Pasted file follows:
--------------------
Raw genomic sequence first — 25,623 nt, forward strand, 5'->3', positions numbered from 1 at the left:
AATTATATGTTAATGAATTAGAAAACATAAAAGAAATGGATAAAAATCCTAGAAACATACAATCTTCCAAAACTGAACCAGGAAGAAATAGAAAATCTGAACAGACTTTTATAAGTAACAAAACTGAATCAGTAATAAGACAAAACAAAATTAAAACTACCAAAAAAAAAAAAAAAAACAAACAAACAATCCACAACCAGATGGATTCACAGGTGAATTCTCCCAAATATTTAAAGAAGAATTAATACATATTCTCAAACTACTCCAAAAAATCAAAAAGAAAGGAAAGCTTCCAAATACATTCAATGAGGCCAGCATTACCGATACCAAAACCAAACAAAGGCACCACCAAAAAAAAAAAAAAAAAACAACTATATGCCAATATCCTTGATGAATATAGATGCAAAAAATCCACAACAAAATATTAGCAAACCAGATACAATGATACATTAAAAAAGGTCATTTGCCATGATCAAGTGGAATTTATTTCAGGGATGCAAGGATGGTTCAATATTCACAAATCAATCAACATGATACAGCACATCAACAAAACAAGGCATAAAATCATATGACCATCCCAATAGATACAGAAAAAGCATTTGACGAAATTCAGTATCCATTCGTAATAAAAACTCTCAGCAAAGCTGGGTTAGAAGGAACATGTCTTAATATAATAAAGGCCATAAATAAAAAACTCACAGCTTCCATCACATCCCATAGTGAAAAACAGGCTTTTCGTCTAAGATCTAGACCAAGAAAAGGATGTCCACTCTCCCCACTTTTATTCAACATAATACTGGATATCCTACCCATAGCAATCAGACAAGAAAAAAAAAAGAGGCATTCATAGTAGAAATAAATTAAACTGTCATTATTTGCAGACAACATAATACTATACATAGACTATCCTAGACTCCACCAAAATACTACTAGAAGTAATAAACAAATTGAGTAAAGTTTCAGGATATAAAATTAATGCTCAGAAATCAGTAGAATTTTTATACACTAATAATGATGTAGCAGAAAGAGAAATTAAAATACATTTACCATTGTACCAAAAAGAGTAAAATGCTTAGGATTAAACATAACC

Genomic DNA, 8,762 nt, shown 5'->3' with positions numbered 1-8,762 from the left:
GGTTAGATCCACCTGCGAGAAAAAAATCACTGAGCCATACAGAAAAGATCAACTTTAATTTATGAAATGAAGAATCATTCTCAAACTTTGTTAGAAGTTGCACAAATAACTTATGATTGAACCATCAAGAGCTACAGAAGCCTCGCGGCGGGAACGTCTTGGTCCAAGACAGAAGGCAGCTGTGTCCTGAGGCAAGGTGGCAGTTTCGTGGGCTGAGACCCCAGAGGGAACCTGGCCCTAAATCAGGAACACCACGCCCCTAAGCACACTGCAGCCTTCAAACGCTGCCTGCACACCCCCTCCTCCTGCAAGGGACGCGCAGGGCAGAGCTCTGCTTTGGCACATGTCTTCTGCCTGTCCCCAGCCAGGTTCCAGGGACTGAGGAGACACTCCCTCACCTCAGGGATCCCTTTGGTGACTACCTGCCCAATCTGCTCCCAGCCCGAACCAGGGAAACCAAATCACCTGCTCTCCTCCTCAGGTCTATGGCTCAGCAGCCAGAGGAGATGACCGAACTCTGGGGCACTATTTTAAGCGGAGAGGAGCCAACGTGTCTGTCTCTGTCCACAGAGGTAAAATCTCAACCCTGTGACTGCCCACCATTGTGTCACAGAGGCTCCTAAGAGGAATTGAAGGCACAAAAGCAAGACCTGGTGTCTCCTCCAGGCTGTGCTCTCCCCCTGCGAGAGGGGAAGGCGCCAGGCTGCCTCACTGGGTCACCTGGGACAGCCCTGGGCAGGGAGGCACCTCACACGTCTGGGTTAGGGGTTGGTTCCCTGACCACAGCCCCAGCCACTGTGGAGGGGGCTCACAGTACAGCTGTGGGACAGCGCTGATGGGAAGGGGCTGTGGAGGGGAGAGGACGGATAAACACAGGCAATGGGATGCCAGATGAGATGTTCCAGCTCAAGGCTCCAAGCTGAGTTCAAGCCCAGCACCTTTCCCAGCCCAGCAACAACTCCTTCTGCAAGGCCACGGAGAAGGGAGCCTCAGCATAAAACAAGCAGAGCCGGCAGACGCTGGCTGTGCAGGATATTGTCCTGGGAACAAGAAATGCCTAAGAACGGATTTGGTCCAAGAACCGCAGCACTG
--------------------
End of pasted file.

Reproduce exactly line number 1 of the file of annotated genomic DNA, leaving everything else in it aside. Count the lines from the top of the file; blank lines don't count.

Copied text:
Raw genomic sequence first — 25,623 nt, forward strand, 5'->3', positions numbered from 1 at the left: